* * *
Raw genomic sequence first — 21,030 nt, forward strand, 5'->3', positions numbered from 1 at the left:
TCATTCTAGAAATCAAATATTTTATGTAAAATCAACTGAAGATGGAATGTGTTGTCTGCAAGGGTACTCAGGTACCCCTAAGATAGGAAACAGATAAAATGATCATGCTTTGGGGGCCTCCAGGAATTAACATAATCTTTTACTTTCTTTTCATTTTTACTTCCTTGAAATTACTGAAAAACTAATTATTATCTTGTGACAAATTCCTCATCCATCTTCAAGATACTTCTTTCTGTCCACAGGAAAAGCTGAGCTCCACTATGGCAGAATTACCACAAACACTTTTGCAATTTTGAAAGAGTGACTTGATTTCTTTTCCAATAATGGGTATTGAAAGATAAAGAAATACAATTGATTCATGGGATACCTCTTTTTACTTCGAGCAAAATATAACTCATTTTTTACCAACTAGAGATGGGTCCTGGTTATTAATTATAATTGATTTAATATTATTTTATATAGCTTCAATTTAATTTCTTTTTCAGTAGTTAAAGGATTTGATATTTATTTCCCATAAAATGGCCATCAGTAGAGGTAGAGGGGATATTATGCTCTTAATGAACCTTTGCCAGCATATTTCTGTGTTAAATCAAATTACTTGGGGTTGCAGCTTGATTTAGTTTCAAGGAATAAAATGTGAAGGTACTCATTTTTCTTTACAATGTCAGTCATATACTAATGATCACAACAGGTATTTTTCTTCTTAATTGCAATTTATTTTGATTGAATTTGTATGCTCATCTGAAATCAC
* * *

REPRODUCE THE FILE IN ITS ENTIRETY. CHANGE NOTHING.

Raw genomic sequence first — 21,030 nt, forward strand, 5'->3', positions numbered from 1 at the left:
TCATTCTAGAAATCAAATATTTTATGTAAAATCAACTGAAGATGGAATGTGTTGTCTGCAAGGGTACTCAGGTACCCCTAAGATAGGAAACAGATAAAATGATCATGCTTTGGGGGCCTCCAGGAATTAACATAATCTTTTACTTTCTTTTCATTTTTACTTCCTTGAAATTACTGAAAAACTAATTATTATCTTGTGACAAATTCCTCATCCATCTTCAAGATACTTCTTTCTGTCCACAGGAAAAGCTGAGCTCCACTATGGCAGAATTACCACAAACACTTTTGCAATTTTGAAAGAGTGACTTGATTTCTTTTCCAATAATGGGTATTGAAAGATAAAGAAATACAATTGATTCATGGGATACCTCTTTTTACTTCGAGCAAAATATAACTCATTTTTTACCAACTAGAGATGGGTCCTGGTTATTAATTATAATTGATTTAATATTATTTTATATAGCTTCAATTTAATTTCTTTTTCAGTAGTTAAAGGATTTGATATTTATTTCCCATAAAATGGCCATCAGTAGAGGTAGAGGGGATATTATGCTCTTAATGAACCTTTGCCAGCATATTTCTGTGTTAAATCAAATTACTTGGGGTTGCAGCTTGATTTAGTTTCAAGGAATAAAATGTGAAGGTACTCATTTTTCTTTACAATGTCAGTCATATACTAATGATCACAACAGGTATTTTTCTTCTTAATTGCAATTTATTTTGATTGAATTTGTATGCTCATCTGAAATCAC